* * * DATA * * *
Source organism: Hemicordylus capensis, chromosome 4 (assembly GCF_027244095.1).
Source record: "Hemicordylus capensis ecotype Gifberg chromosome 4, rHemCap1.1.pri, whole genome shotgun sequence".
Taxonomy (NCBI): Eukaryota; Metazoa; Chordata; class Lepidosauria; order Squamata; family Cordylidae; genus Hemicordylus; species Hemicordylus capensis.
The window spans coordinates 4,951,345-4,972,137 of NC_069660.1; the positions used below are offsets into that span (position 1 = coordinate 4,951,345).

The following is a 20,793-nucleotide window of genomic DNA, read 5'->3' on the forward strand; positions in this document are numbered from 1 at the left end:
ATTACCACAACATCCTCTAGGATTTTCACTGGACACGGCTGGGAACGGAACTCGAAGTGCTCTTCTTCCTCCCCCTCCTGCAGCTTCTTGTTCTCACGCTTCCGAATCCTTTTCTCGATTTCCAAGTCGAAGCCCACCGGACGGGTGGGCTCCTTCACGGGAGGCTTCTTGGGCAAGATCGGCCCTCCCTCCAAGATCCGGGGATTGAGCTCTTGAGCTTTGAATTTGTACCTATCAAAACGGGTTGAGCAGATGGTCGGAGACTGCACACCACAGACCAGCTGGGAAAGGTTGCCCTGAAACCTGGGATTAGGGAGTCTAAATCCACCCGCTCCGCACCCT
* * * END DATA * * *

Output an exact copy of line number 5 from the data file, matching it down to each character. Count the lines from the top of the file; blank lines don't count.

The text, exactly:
The following is a 20,793-nucleotide window of genomic DNA, read 5'->3' on the forward strand; positions in this document are numbered from 1 at the left end: